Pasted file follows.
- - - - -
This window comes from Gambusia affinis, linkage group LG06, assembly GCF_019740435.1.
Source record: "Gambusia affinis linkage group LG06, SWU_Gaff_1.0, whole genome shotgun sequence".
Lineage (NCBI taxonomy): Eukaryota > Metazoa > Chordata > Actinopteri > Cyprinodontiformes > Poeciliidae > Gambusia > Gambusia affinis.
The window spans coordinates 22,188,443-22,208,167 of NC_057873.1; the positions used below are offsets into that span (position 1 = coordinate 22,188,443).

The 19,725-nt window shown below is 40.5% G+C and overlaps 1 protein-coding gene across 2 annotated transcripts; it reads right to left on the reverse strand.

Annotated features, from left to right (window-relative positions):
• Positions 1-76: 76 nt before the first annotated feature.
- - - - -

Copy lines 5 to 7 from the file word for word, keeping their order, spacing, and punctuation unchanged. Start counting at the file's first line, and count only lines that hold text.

The 19,725-nt window shown below is 40.5% G+C and overlaps 1 protein-coding gene across 2 annotated transcripts; it reads right to left on the reverse strand.

Annotated features, from left to right (window-relative positions):
• Positions 1-76: 76 nt before the first annotated feature.